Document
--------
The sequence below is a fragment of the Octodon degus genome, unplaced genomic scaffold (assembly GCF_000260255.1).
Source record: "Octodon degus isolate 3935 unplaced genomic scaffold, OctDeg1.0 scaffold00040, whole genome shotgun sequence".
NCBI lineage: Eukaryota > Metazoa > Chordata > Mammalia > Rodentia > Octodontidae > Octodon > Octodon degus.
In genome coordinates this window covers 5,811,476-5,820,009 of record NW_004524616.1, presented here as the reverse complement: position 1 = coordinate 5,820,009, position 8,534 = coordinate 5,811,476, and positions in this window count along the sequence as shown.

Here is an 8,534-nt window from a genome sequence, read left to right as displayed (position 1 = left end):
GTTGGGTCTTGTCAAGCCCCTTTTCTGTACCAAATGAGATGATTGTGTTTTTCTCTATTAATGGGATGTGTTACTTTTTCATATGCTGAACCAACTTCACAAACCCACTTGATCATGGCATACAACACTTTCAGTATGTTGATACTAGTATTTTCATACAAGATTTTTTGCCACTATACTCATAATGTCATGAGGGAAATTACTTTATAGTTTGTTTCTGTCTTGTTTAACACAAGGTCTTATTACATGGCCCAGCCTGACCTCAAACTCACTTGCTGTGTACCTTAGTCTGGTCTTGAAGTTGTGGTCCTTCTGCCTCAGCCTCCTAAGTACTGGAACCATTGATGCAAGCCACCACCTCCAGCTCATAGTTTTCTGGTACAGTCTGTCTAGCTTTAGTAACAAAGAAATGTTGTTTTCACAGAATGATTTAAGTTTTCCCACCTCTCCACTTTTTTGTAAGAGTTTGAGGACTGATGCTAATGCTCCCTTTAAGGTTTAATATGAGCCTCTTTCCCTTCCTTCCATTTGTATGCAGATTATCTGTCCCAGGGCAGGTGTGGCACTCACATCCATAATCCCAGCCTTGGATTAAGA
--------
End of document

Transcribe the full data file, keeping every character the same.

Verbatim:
The sequence below is a fragment of the Octodon degus genome, unplaced genomic scaffold (assembly GCF_000260255.1).
Source record: "Octodon degus isolate 3935 unplaced genomic scaffold, OctDeg1.0 scaffold00040, whole genome shotgun sequence".
NCBI lineage: Eukaryota > Metazoa > Chordata > Mammalia > Rodentia > Octodontidae > Octodon > Octodon degus.
In genome coordinates this window covers 5,811,476-5,820,009 of record NW_004524616.1, presented here as the reverse complement: position 1 = coordinate 5,820,009, position 8,534 = coordinate 5,811,476, and positions in this window count along the sequence as shown.

Here is an 8,534-nt window from a genome sequence, read left to right as displayed (position 1 = left end):
GTTGGGTCTTGTCAAGCCCCTTTTCTGTACCAAATGAGATGATTGTGTTTTTCTCTATTAATGGGATGTGTTACTTTTTCATATGCTGAACCAACTTCACAAACCCACTTGATCATGGCATACAACACTTTCAGTATGTTGATACTAGTATTTTCATACAAGATTTTTTGCCACTATACTCATAATGTCATGAGGGAAATTACTTTATAGTTTGTTTCTGTCTTGTTTAACACAAGGTCTTATTACATGGCCCAGCCTGACCTCAAACTCACTTGCTGTGTACCTTAGTCTGGTCTTGAAGTTGTGGTCCTTCTGCCTCAGCCTCCTAAGTACTGGAACCATTGATGCAAGCCACCACCTCCAGCTCATAGTTTTCTGGTACAGTCTGTCTAGCTTTAGTAACAAAGAAATGTTGTTTTCACAGAATGATTTAAGTTTTCCCACCTCTCCACTTTTTTGTAAGAGTTTGAGGACTGATGCTAATGCTCCCTTTAAGGTTTAATATGAGCCTCTTTCCCTTCCTTCCATTTGTATGCAGATTATCTGTCCCAGGGCAGGTGTGGCACTCACATCCATAATCCCAGCCTTGGATTAAGA